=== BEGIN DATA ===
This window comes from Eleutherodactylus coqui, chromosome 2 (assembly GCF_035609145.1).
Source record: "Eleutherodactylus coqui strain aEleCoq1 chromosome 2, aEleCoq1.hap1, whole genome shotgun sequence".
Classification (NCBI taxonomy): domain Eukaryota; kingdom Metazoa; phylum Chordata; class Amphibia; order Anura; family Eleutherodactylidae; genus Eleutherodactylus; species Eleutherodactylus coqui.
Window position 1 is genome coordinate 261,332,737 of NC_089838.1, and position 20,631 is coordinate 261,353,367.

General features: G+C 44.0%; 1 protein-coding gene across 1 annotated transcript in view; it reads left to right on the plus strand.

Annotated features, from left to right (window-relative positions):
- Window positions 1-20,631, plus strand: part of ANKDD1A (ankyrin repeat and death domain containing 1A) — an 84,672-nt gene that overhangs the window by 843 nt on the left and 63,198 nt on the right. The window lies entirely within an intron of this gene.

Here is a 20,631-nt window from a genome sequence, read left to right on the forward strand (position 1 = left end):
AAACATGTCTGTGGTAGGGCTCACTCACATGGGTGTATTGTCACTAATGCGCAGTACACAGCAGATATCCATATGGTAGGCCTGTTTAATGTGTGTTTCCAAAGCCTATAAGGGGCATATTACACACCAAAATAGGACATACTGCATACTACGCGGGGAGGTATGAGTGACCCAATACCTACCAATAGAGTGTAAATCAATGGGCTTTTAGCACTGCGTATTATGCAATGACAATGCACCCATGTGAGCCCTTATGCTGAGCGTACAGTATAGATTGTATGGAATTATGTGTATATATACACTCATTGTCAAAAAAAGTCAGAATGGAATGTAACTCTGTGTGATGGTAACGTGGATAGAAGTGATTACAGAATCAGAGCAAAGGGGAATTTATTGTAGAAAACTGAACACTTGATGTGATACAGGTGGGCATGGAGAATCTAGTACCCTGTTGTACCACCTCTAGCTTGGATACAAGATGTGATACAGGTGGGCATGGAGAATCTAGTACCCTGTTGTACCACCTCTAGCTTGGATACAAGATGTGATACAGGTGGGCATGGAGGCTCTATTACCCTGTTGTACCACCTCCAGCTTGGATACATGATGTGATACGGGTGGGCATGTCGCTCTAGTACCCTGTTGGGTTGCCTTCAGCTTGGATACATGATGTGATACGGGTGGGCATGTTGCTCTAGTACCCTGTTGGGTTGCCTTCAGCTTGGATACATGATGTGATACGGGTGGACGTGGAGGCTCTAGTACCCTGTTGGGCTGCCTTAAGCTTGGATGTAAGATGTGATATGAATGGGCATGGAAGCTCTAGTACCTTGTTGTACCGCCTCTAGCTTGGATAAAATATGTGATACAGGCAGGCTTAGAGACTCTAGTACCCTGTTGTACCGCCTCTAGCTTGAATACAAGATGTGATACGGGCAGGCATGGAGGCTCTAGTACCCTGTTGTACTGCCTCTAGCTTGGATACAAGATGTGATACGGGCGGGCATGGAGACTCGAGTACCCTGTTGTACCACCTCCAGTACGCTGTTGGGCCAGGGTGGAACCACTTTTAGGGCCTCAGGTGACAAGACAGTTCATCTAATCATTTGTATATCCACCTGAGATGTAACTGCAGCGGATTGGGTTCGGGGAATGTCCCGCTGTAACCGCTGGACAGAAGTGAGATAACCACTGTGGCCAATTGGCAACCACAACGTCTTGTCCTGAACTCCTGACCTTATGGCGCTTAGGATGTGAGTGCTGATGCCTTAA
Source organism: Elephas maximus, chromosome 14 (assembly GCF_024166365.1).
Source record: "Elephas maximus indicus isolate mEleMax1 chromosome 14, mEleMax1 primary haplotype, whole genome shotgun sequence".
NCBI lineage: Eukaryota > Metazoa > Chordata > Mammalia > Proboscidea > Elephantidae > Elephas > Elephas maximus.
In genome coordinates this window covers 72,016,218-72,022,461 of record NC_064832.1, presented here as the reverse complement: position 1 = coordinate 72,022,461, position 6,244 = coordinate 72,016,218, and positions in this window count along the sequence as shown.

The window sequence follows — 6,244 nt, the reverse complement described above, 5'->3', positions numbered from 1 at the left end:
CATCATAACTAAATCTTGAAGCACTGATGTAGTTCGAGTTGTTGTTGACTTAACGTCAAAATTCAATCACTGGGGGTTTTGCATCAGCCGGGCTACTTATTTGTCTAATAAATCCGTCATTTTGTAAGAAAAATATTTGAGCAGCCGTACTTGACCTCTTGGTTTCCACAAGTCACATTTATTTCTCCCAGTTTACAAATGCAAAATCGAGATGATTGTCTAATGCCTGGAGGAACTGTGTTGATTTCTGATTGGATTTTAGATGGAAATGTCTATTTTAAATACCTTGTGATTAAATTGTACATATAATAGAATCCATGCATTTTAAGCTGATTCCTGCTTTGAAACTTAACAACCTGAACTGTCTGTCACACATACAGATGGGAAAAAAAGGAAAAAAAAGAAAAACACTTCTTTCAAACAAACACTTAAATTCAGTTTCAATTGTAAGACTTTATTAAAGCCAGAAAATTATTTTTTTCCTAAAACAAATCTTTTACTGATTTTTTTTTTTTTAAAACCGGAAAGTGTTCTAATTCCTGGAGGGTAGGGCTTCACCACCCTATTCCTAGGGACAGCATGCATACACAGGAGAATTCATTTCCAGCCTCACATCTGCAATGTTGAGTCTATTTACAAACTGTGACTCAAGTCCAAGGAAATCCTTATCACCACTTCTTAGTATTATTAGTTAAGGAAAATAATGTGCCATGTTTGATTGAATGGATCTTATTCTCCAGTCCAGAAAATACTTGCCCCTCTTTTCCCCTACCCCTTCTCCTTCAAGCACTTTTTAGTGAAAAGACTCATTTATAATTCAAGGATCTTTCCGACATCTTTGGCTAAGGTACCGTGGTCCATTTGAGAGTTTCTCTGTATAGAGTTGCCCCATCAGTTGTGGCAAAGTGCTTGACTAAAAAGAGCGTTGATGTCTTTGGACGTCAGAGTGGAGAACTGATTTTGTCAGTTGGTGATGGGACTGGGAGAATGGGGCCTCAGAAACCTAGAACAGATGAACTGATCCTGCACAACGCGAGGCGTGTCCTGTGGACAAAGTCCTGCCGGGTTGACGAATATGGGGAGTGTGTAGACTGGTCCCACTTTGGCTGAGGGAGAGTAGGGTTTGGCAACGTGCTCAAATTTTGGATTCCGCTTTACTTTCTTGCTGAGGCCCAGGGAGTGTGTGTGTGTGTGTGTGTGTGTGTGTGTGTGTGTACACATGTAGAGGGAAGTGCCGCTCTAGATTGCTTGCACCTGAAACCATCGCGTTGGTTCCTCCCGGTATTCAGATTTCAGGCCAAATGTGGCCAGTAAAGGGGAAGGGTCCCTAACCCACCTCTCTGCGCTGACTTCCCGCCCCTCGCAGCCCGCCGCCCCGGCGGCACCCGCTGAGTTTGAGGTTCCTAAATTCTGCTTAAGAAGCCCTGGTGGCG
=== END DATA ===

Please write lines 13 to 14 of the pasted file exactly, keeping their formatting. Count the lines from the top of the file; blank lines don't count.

In genome coordinates this window covers 72,016,218-72,022,461 of record NC_064832.1, presented here as the reverse complement: position 1 = coordinate 72,022,461, position 6,244 = coordinate 72,016,218, and positions in this window count along the sequence as shown.

The window sequence follows — 6,244 nt, the reverse complement described above, 5'->3', positions numbered from 1 at the left end: